January 9, 2015
As of January 2014, there were some 861,379,000 registered Web host names. That is one crazy huge number! With nearly one billion websites out there, finding that one page you really need can feel like trying to find a robot in a galaxy far, far away.
Google is a pretty amazing search engine. But, even the all-powerful Google can sometimes fail to find the information you want in the vast, never-ending vacuum of cyber-space. It seems like no matter what combination of keywords you type in (robots, bots, androids, etc.), no matter how you phrase them (robotic automatons, automaton cyborgs, etc.), sometimes, the search engine returns results that are not at all related to what you have in mind. Sometimes, it is way, way, WAY off. Or it is getting close but just not quite finding what you’re looking for. You just know that the information is on one or more of those websites and you know Google is smart and pretty amazing so why is Google failing you so miserably? It’s so frustrating!
Don’t despair. Don’t give up. You’re better than that! You are better than a StormTrooper! There are certain tricks you can use to overcome the odds, and get Google to find the droids that you’re actually looking for. Here are a few tricks that will set you on the path to finding those droids:
- Use Quotation Marks to Find Exact Phrases
Google is a Boolean search engine. Perhaps you’ve never heard that word before. “Boolean searches” allow you to combine multiple words and phrases (otherwise known as Boolean operators) to limit, widen, or define your search. Google and most of the other Internet search engines default to Boolean search parameters. So, when you type in a search query, say something like Are the droids in Mos Eisley, the search engine technically searches for pages that contain: Are AND the AND droids AND in AND Mos AND Eisley. If you’d like to find sites that contain the phrase exactly as you’ve typed it, search the phrase in quotation marks, like this: “Are the Droids in Mos Eisley?” Play around with that and see how that impacts the results.
- Use a Dash to Exclude a Word From Your Search Query
If your search phrase is pulling up results that are not relevant to what you’re actually looking for, you can use a dash to exclude them from your search. When you search on the word “droids,” for example, Google is probably going to think you’re looking for information about Android operating system or a Smartphone. You’ll have better search results when you exclude the words that might interfere with Google’s ability to understand your true intentions. For example: Droids -Smartphone. That little adjustment will make a difference in your search results. At the very least, you won’t have to scroll through all the results that have nothing to do with the Droids you have in mind.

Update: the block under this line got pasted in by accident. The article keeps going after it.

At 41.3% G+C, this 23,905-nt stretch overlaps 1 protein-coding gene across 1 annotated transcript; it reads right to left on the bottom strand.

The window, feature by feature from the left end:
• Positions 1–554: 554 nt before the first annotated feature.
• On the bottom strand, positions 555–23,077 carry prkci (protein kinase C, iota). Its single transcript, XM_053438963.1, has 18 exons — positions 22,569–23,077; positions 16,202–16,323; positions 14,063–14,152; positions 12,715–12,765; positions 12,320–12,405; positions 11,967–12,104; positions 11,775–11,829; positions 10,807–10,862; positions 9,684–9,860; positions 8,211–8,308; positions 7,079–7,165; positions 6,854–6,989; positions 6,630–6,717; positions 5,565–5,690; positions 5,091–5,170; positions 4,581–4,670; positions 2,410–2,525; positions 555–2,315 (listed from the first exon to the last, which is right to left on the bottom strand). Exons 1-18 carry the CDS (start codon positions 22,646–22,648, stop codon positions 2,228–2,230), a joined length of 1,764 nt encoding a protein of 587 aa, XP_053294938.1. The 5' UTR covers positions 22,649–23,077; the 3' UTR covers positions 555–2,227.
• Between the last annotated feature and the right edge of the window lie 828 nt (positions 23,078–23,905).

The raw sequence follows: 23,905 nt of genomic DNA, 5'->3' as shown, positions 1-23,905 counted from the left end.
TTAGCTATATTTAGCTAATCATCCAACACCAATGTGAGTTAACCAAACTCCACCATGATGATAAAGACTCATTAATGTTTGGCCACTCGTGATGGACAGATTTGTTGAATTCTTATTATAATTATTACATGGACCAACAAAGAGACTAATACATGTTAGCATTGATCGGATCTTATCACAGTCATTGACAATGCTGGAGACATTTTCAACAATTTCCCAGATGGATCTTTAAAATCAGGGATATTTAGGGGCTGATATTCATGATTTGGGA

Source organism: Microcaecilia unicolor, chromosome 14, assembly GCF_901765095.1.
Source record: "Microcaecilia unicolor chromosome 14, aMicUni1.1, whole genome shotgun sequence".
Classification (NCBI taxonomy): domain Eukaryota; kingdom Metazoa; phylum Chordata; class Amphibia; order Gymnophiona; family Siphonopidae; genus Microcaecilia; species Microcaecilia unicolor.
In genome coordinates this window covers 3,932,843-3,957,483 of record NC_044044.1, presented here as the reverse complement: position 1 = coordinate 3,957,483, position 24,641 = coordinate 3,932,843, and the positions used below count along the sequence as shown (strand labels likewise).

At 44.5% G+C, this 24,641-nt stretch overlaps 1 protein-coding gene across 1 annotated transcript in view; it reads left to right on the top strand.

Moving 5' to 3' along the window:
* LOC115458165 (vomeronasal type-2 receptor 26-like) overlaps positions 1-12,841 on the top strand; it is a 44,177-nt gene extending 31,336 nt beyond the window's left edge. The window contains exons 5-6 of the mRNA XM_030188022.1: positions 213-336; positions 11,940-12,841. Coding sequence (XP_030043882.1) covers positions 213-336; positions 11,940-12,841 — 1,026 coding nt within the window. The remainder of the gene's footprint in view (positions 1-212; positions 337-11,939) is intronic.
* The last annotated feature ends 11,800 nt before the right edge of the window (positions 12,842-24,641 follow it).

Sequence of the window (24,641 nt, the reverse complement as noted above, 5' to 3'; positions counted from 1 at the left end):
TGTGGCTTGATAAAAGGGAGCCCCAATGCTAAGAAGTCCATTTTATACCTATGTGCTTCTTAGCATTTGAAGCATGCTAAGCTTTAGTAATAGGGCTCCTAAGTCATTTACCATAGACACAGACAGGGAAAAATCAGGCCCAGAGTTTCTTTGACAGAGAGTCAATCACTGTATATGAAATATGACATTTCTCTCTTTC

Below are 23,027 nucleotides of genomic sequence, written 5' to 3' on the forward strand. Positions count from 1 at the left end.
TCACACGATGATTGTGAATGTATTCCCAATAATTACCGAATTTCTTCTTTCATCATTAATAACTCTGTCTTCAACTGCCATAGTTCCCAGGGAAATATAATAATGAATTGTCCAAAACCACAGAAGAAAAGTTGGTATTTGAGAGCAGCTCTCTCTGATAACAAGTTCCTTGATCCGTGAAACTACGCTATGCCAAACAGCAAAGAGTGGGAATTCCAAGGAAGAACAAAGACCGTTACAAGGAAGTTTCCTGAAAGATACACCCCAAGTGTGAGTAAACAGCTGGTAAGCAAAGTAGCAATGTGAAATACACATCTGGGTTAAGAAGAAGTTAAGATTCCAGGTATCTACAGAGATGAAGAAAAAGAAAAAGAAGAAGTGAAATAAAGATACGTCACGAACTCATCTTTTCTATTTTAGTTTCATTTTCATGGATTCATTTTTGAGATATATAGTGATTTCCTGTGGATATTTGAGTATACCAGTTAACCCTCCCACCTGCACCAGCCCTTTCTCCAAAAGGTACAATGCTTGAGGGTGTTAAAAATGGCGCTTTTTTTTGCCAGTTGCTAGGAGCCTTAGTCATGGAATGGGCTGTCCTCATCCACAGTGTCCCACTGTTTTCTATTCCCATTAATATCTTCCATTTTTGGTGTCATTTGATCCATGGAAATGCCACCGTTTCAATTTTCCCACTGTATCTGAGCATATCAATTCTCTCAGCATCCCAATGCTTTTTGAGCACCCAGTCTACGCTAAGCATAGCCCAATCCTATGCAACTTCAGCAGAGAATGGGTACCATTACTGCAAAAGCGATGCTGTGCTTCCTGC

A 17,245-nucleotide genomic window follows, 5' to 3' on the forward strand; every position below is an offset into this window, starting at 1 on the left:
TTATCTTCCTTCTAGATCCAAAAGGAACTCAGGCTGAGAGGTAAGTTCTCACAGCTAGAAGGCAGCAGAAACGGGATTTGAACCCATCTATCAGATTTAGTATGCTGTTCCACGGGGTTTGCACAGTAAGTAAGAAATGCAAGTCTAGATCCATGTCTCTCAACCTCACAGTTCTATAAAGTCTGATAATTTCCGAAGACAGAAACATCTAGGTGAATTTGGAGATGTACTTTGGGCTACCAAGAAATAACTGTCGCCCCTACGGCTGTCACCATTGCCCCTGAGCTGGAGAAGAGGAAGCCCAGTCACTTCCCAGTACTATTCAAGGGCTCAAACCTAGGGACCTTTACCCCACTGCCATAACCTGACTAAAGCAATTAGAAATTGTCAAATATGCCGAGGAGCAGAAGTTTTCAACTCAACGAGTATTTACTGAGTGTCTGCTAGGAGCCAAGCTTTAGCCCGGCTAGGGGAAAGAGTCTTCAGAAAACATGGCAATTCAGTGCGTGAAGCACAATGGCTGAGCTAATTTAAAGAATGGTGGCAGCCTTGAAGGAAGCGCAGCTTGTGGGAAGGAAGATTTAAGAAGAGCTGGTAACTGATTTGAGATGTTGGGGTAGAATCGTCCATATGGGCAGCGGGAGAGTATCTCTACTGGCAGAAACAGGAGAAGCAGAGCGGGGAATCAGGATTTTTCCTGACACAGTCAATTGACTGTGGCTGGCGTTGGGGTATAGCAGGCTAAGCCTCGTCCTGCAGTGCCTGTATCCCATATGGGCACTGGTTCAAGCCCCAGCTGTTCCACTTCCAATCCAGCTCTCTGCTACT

- Use a Tilde to Include Synonyms of Your Search Terms
To find exactly what you’re looking for, you may need to cast a much bigger and wider net. If you put a tilde before one of your keywords, Google will also include that word’s synonyms in its search, allowing you to get the results you didn’t even know you were looking for. A search for ～Were those the droids I was looking for? would also find out if those were the robots, cyborgs, or automatons you were looking for.
- Search Within a Website For Specific Pages
Most sites have a search function within them that is supposed to find content on the site, but, more often than not, those widgets aren’t very helpful. They don’t always find everything on the site. Luckily, you can use Google to search those sites for you. All you have to do is type “site:” followed by “intitle:” and then the keywords you want to look for. Say for example you need to find a new job, you could type: site:taleo.net intitle:careers. That should do it!
StormTroopers Have Nothing on You!
Even though you might not have found the information you were looking for on your first pass, chances are, you will if you use quotation marks, dashes, and tildes in your search terms. These tricks will take your search capabilities up a notch or two. You’ll be Googling better than a StormTrooper in no time flat. Happy hunting, and if you have any questions or extra tips, feel free to share in the comments.
Andrew Lindsay is a freelance writer and reports on digital marketing news for HubShout, an SEO Reseller with offices in Rochester, NY and Falls Church, VA. Andrew attended Ithaca College where he studied Composition Theory, Feature Writing, and was accepted into the Distinguished Visiting Writers Series Master Class.